2017 Audit areas for improvement
Parkinson's is a complex, chronic condition, and people with Parkinson's receive the best care within specialist Parkinson's or movement disorder clinics.
27.8% of elderly care and neurology services in the Audit operate as 'doctor alone' clinics.
See the PREM and YLYS data on access to multi disciplinary care.
Recording of non-motor symptoms continues to be poor in clinics. For example, blood pressure assessment was only documented in 65.1% of patients by neurology services.
It is still not the norm to use standardised guidance, assessments and outcome measures in occupational therapy, physiotherapy and speech and language therapy.
Only 36.8% of people with markers of advanced Parkinson's had recorded end-of-life care discussions.
Just 61.1% of patients feel they are given enough information at
diagnosis. Written information about Parkinson's is still not routinely available in 7.7% of outpatient clinics.
See more PREM and YLYS data on information from diagnosis.
When someone with Parkinson's doesn't get their medication at the time prescribed for them their symptoms become uncontrolled.
Less than 50% of those admitted to hospital always got their Parkinson's medication at the right time. Of those who did not always receive their medication on time, 43.7% said this had a negative or significantly negative effect.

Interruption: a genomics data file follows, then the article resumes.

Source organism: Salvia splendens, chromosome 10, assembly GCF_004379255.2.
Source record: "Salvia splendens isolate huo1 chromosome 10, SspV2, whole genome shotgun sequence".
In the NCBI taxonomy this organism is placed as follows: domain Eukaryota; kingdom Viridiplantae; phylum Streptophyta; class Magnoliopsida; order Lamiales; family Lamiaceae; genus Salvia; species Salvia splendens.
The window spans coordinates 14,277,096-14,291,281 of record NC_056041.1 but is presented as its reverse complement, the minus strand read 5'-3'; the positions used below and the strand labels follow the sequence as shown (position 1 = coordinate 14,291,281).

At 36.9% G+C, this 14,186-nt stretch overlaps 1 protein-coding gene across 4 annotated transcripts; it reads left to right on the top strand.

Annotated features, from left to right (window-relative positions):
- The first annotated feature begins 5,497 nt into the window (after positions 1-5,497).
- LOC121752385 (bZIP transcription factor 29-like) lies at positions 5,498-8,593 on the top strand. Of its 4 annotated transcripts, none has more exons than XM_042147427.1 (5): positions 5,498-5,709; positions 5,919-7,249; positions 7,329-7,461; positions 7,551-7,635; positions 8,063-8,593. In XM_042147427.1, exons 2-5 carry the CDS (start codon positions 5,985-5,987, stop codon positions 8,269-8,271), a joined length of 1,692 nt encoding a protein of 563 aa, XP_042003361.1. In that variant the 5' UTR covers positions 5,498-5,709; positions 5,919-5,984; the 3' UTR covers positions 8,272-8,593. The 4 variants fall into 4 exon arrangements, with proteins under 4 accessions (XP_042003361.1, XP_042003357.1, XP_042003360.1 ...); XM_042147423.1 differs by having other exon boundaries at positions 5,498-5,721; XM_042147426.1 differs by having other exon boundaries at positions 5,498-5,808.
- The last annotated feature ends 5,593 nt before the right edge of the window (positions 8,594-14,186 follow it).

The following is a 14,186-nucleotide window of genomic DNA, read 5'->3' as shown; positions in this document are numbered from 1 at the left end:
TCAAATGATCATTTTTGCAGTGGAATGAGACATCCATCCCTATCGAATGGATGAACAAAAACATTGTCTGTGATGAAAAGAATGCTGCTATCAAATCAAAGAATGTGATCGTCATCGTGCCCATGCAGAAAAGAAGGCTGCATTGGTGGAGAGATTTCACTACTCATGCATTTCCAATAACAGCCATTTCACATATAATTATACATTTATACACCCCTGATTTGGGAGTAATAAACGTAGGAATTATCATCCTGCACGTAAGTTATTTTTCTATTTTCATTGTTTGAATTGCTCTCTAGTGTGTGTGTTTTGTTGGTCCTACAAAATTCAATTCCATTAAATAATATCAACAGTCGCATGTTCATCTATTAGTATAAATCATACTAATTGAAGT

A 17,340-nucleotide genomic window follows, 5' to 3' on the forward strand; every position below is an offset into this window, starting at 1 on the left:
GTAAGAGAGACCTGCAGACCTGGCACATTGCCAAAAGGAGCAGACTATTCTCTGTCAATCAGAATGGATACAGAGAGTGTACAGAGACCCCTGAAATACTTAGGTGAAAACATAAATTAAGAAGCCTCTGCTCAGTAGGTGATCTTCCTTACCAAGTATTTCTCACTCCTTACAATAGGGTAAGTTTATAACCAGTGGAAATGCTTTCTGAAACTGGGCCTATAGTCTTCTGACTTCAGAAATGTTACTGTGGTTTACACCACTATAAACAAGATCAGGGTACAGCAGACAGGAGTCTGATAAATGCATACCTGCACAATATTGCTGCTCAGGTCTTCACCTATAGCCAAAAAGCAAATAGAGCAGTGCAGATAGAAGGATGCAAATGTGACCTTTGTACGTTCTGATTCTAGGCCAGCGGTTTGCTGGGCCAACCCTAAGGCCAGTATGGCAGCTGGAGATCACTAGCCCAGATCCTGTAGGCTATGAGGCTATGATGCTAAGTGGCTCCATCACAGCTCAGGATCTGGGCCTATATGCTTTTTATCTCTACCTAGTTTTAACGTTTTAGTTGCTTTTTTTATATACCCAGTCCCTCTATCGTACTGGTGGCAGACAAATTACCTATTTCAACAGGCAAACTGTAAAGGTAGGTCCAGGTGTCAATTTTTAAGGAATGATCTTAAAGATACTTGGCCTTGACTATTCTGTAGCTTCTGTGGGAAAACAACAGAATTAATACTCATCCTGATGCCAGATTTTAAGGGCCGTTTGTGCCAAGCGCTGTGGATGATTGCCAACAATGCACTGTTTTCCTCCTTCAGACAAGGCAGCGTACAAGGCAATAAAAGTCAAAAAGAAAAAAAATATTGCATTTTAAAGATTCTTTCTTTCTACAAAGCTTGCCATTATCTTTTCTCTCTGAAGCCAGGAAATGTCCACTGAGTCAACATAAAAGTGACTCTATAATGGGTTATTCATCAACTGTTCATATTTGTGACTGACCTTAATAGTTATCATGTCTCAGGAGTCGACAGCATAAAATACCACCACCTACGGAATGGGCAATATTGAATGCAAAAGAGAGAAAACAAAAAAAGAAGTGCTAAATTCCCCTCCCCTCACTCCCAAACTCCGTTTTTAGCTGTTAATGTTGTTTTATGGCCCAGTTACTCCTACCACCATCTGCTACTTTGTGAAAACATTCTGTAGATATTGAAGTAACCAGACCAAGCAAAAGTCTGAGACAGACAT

See more PREM and YLYS data on medicines management.
2017 Audit reports
Download the 2017 Audit Executive Summary Report (PDF, 114KB)
Download the 2017 Audit Summary Report (PDF, 1.29MB)
Download the 2017 Audit Reference Report (PDF, 2.37MB)
What did people affected by Parkinson's say about service quality?
Find out what people with Parkinson's, their families, friends and carers said about the quality of Parkinson's healthcare in 2017, with our combined Audit and Your Life, Your Services survey data.
More past audits
The 2015 UK Parkinson's Audit gave the first proper overview of the state of Parkinson's services, showcasing good practice but highlighting many areas for improvement.
It was the first to include a Patient Reported Experience Measure (PREM), giving people with Parkinson's a stronger voice in rating the services they receive.
The 2015 Audit identified priorities for change and areas for improvement:
- Access to a full multidisciplinary team
- Timely provision of patient information
- Addressing issues with inpatient management
- Consistent uses of standardised assessments
- Anticipatory care planning
This audit reported on the care provided to 4,079 people with Parkinson's - from elderly care, neurology, occupational therapy, physiotherapy and speech and language therapy services.
Occupational therapy, physiotherapy and speech and language therapy were added in 2011. Previously, the audit focused on neurology care and elderly care services only.
This audit evaluated care given to 6,106 patients with Parkinson's from 325 services (equivalent to 191 Trusts).